Classically beautiful. Alluringly perfumed. With pure fruit flavors and an elegant mouthfeel. For four decades, Far Niente Chardonnay has captivated palates and hearts. As we continue to celebrate the 40th anniversary of this timeless Napa Valley wine, winemaker Nicole Marchesi weighs in on what it takes to grow and craft a Napa Valley icon.
Forty classic vintages. What is the core to Far Niente Chardonnay?
“The core to what we’re working with is our Napa Valley vineyards, especially our vineyards in Coombsville – and they’re phenomenal. As a winemaker, our goal is to capture what’s special about each vineyard and incorporate them into the final blend. Of course, we have to do that without losing the overarching style that we’ve come to expect from Far Niente Chardonnay.”
And what is that style?
“Elegantly perfumed, with a round palate, full fruit flavors and a creamy silkiness to the texture. Also, balanced, with lifted acidity that’s juicy without being too heavy, refreshing traces of minerality and a finish that doesn’t diminish. Specific aromas and flavors vary with each vintage, though notes of honeysuckle and citrus zest and stone fruit and melon flavors, along with soft toasted oak, are pretty consistent year to year.”
So how do you capture the magic, or essence, of your vineyards?
“One of the things that I really enjoy about making Chardonnay are the many opportunities along the way to guide style and capture the “essence” of our vineyards. First, we are agile with our pick decisions. Every growing season is different and I’ve found that I make better decisions when I allow for adaptation to the season; we choose to pick based on what a particular year is offering us in terms of acidity, sugars, and flavor development, not a predetermined set of parameters. Second, we ask a LOT of questions, from the way we process and press our fruit to the vessels we use for fermentations and aging. We de-stem a large portion of our Chardonnay fruit when many others don’t, yet with every vintage, we ask ourselves, do we want to experiment with more whole cluster fermentations than the previous year? Will it dilute or enhance the quality? How much new oak can we use so that it supports the wine, lends it texture and nuance, without overwhelming the natural beauty of our fruit?
Every year, we pull small lots of fruit and wine aside for custom trials, whether it’s trying a new tank, testing a new barrel cooper or adjusting the way we ferment. The adjustment to one small lot might inform a bigger decision for the following year. Some results work for only for a specific vintage. But those that hold true year after year get incorporated into our overall winemaking plan or style.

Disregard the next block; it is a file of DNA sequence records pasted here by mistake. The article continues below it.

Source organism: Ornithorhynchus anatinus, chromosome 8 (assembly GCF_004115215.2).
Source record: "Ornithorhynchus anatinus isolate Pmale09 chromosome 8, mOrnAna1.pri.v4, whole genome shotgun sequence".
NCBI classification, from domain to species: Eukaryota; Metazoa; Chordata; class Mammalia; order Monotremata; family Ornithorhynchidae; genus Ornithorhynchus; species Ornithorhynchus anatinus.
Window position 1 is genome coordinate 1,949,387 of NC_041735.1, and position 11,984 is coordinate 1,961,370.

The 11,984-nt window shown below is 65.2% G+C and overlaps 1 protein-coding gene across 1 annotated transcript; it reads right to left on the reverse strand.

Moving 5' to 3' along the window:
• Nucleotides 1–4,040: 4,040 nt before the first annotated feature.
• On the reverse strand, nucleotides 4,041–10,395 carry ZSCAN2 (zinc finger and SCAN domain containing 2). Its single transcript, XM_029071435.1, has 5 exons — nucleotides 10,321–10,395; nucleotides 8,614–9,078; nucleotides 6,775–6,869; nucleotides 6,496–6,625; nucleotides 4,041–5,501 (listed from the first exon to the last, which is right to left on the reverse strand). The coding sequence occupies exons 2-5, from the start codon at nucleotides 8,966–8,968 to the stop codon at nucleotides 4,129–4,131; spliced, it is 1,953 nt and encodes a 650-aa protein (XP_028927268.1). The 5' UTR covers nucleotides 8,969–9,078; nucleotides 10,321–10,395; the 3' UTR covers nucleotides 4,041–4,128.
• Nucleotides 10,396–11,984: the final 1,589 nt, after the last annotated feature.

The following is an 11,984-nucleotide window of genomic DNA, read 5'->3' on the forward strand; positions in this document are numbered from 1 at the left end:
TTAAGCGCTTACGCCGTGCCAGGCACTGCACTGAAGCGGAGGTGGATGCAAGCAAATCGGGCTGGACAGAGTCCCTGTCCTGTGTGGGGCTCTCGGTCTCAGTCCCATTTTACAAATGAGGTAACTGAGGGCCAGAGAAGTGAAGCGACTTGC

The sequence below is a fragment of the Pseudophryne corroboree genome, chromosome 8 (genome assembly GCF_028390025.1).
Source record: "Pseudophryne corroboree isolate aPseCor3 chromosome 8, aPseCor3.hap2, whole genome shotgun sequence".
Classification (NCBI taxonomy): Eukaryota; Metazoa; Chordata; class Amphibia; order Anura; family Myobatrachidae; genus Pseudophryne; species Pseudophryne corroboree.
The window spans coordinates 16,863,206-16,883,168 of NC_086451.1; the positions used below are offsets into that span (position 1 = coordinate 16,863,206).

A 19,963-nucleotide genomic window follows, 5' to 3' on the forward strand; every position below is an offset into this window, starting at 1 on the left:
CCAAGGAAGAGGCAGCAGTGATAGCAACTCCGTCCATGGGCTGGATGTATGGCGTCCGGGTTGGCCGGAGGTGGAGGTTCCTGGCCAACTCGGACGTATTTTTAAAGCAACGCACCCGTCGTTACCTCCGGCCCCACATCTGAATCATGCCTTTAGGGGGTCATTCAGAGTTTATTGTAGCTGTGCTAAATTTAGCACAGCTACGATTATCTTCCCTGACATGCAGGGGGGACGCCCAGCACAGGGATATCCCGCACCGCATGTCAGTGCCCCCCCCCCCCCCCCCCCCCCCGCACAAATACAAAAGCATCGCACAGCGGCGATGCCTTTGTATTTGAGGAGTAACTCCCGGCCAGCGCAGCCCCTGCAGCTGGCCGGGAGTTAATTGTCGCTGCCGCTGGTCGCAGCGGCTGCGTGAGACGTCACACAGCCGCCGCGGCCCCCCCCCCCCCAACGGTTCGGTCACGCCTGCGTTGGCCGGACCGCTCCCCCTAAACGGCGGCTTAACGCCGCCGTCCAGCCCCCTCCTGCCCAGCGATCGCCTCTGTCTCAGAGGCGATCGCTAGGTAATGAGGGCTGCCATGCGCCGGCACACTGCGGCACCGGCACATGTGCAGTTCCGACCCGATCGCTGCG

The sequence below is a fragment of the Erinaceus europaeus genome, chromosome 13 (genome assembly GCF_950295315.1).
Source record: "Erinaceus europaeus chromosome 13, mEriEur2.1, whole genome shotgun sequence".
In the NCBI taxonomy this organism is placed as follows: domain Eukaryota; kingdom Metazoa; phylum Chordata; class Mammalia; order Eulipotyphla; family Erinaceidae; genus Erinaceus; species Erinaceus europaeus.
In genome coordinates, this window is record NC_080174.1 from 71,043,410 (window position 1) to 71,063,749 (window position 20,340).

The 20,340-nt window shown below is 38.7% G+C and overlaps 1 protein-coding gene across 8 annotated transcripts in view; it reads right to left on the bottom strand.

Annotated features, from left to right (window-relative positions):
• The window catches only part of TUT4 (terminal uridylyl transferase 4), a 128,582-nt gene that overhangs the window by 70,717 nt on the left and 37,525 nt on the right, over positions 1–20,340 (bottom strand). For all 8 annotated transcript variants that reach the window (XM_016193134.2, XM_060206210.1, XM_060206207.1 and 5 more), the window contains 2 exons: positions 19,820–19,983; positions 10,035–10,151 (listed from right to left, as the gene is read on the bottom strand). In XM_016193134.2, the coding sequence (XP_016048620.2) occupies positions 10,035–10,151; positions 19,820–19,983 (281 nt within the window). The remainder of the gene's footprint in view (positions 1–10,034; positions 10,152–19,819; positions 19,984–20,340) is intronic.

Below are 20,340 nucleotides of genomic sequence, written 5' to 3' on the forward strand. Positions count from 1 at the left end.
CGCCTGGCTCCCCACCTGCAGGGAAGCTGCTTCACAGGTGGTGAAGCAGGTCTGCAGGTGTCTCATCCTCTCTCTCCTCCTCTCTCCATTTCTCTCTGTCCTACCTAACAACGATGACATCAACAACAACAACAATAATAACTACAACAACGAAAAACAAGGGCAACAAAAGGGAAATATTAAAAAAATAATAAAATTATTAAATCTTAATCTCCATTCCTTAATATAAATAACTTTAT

Can you give us an example of an experiment that held true?
Several years ago, nature and circumstance forced us to do some tank fermentations, instead of barrel fermentations, in a small number of lots. We found, however, that we really liked it. We tried a little more the next year. And, again, we liked it! Now we incorporate a few lots into every vintage because it consistently improves the overall quality of the wine.
What’s that saying about rules? You first need to know the rules, in order to break them well? It’s the same with winemaking. We have a plan in place, but then the vintage tells us when we need to shift our plan.
Of course, having a lot of incredible tools and a team with the bandwidth to try a few different things certainly helps!”
Tell us about your team.
“I started at Far Niente as an enologist in 2005. Then assistant winemaker. Then winemaker. I’ve been with Far Niente for 16 years, and I’ve worked with my core team for most of them. Javier, our Cellar Master, and Jose one of our Cellar Supervisors, have both been with us over 20 years. Miguel’s hitting his 17th or 18th vintage. Eduardo has been with us for 15.
We have such a solid core of people, and I have built incredible trust among our team. I don’t have to micromanage because I know we all take such pride in our work and always put wine quality first.. And when mistakes are made, we manage and problem-solve together as a team because we’ve been working together so long.
While I’ve lost a few of cellar crew members at times, it’s nearly always been because they had the opportunity to take on a different role at one of our other wineries. So they’re still a part of our team in so many ways. I know the palate of each of these guys, down to the flavor profiles of their birthday cake!”
You’ve crafted sixteen vintages of Napa Valley Chardonnay! Do you have any favorites?
“Definitely the 2009 – that was the first wine that I owned from start to finish. The vintage was cool and late, which was really, really good for white wine. And that 2009 Far Niente Chardonnay was refreshing, with an oily texture that winemakers strive for.
The 2011 vintage was such a hard year, but that was the year I discovered you can pick at lower sugars. The 2011 had structure, freshness and elegance and it was that vintage that led me to adjust my thinking about what ripeness meant for Far Niente’s style. As I began to seek out more acidity and balance in the vineyard, I started to adjust my picking decisions in riper, warmer years, too.
And, honestly, the 2019 Far Niente Chardonnay also makes my top three. It has this incredible balance of tropical and mineral notes, and texturally, I’m delighted with how silky it is, with nuanced oak that is supportive without being in your face.
It’s just so, so … good.”
Want to learn more about our 40th anniversary Chardonnay? Join us in celebrating this exciting winemaking milestone here. You’ll find special Napa Valley wine tasting experiences at our Oakville Estate, a Hosted at Home Happy Hour featuring Proprietress Beth Nickel, exclusive Chardonnay recipes and more.
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